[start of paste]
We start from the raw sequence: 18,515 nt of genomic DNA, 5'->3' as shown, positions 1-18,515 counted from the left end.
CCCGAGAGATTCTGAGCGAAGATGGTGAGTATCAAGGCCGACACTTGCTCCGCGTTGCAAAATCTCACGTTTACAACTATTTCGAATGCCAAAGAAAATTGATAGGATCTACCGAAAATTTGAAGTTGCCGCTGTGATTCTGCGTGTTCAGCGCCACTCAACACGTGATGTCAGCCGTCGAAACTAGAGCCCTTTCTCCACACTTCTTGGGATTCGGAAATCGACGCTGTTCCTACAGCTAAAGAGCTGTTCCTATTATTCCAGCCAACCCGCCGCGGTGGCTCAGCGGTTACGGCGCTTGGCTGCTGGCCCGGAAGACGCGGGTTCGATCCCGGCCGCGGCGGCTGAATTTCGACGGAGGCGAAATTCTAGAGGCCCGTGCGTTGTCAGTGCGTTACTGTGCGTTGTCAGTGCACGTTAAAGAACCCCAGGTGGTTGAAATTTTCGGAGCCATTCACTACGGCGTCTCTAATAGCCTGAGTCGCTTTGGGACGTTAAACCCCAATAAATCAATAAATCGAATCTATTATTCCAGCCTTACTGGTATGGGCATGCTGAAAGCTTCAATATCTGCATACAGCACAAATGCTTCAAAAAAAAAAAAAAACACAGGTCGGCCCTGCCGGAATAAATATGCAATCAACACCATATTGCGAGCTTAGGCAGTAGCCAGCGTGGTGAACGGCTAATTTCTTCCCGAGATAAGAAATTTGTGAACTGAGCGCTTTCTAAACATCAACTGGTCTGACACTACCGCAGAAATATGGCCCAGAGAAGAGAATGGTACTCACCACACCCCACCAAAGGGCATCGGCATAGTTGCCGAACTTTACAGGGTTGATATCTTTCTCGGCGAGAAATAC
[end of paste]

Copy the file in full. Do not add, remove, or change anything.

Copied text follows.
We start from the raw sequence: 18,515 nt of genomic DNA, 5'->3' as shown, positions 1-18,515 counted from the left end.
CCCGAGAGATTCTGAGCGAAGATGGTGAGTATCAAGGCCGACACTTGCTCCGCGTTGCAAAATCTCACGTTTACAACTATTTCGAATGCCAAAGAAAATTGATAGGATCTACCGAAAATTTGAAGTTGCCGCTGTGATTCTGCGTGTTCAGCGCCACTCAACACGTGATGTCAGCCGTCGAAACTAGAGCCCTTTCTCCACACTTCTTGGGATTCGGAAATCGACGCTGTTCCTACAGCTAAAGAGCTGTTCCTATTATTCCAGCCAACCCGCCGCGGTGGCTCAGCGGTTACGGCGCTTGGCTGCTGGCCCGGAAGACGCGGGTTCGATCCCGGCCGCGGCGGCTGAATTTCGACGGAGGCGAAATTCTAGAGGCCCGTGCGTTGTCAGTGCGTTACTGTGCGTTGTCAGTGCACGTTAAAGAACCCCAGGTGGTTGAAATTTTCGGAGCCATTCACTACGGCGTCTCTAATAGCCTGAGTCGCTTTGGGACGTTAAACCCCAATAAATCAATAAATCGAATCTATTATTCCAGCCTTACTGGTATGGGCATGCTGAAAGCTTCAATATCTGCATACAGCACAAATGCTTCAAAAAAAAAAAAAAACACAGGTCGGCCCTGCCGGAATAAATATGCAATCAACACCATATTGCGAGCTTAGGCAGTAGCCAGCGTGGTGAACGGCTAATTTCTTCCCGAGATAAGAAATTTGTGAACTGAGCGCTTTCTAAACATCAACTGGTCTGACACTACCGCAGAAATATGGCCCAGAGAAGAGAATGGTACTCACCACACCCCACCAAAGGGCATCGGCATAGTTGCCGAACTTTACAGGGTTGATATCTTTCTCGGCGAGAAATAC